Designing a teenage bedroom can be an interesting challenge.
At this point, the nursery décor your teen grew up with has got to go. On the other hand, you can’t simply decorate the room the same way you would with an adult bedroom.
Thankfully, there are some general guidelines you can keep in mind that could apply to any teenage bedroom.
1. Create separate zones for resting, studying, and socializing.
Any teen’s bedroom needs to be a refuge, a home study, and a hangout space for them and their friends. Make sure there’s a designated zone for each of these.
A comfortable work desk will help your teen stay focused and on-task. If the room is too small for a separate seating area, you could also create a lounging space on the floor with pillows and a rug or add ottomans to the foot of the bed.
2. Use your teen’s favorite colors in a sophisticated way.
While nurseries usually have pastel colors, and most adult bedrooms are in neutrals, teens tend to gravitate to bold color combinations. For teen boy bedrooms, navy blue or warm neutrals (such as warm gray) are popular wall colors. Today’s teenage girls usually prefer green, purple, grey, or blue over pink as the dominant color in their rooms.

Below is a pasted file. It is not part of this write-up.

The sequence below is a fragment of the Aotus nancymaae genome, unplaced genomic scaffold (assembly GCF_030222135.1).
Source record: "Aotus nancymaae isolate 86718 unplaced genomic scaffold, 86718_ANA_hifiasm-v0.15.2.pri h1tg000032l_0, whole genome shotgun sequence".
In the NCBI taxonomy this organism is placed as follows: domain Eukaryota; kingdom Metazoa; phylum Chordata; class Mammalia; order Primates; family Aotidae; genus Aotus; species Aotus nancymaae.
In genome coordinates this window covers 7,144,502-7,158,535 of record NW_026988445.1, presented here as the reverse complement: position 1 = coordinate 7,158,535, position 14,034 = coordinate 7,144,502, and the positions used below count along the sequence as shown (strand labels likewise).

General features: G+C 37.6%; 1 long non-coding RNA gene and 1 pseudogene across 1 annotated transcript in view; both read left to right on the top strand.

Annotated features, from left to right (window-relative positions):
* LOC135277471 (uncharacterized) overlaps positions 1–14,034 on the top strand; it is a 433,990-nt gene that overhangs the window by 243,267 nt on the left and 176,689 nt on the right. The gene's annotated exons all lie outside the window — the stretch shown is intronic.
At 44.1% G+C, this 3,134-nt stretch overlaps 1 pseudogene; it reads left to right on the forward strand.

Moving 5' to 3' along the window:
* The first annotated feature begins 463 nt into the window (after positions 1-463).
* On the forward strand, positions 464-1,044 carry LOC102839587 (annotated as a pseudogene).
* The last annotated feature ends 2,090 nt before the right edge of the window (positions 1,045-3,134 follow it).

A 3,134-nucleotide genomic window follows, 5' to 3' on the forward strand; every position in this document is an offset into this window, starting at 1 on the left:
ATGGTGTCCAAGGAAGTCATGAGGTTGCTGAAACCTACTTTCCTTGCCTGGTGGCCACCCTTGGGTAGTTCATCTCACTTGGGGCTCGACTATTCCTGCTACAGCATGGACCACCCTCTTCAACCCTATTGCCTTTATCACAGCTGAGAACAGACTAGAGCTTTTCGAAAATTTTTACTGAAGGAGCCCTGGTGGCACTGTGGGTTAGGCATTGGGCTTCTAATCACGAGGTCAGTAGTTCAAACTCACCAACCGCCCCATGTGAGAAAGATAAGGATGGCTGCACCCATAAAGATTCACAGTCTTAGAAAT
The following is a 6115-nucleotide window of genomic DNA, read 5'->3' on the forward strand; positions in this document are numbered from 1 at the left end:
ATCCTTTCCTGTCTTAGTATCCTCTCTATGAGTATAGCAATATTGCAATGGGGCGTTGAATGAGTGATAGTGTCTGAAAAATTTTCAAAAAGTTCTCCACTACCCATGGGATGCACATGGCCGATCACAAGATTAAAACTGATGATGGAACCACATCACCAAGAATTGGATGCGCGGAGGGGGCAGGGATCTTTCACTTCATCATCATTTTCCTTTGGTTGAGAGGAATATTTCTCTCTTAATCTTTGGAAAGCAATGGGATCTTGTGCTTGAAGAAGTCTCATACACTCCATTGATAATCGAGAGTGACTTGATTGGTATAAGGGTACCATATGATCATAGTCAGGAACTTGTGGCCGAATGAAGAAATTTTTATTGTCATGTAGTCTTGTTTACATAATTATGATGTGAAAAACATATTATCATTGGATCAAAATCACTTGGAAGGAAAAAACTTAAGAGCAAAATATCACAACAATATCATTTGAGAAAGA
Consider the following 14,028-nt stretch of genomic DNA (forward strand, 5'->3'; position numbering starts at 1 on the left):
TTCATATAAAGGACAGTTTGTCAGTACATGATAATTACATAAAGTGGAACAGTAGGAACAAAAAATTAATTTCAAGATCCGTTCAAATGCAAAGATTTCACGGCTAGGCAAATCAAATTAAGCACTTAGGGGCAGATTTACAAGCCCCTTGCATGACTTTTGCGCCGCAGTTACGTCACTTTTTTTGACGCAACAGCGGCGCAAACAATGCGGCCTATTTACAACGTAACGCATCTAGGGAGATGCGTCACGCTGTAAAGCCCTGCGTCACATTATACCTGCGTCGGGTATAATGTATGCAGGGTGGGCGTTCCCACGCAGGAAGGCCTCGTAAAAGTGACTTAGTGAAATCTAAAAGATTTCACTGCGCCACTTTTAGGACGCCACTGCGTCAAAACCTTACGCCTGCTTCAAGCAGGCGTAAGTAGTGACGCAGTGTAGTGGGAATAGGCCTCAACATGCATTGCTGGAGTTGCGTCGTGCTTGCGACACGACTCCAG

3. Plan for plenty of storage space.
If you have a teen who keeps their room tidy, you have a rare teen indeed. Including enough storage space and shelving in the bedroom can help your teen keep clutter out of sight.
4. Design around accents and art that express your teen’s individuality.
Before you begin decorating in earnest, ask your teen if they have art pieces or prints in mind that express their personality. Some other ways to set your teen’s room apart from those of their friends include: incorporating an unusual piece of furniture that makes a conversation starter, adding wallpaper to all four walls, or wallpapering the ceiling.
Sometimes even when you follow recommended design guidelines, it can still be difficult to bring everything together. When I work with clients with teens, I ask them to provide examples of rooms that inspire them. An experienced designer will know how to accommodate both the parents’ and the teenager’s requests and deliver a result that will wow them and visitors alike.
Margaret Chambers, a registered interior designer (RID) and member of the American Society of Interior Designers (ASID), leads Chambers Interiors and Associates. Her colleague Caitlin Crowley helped edit this column. Find more design advice at chambersinteriors.com/blog.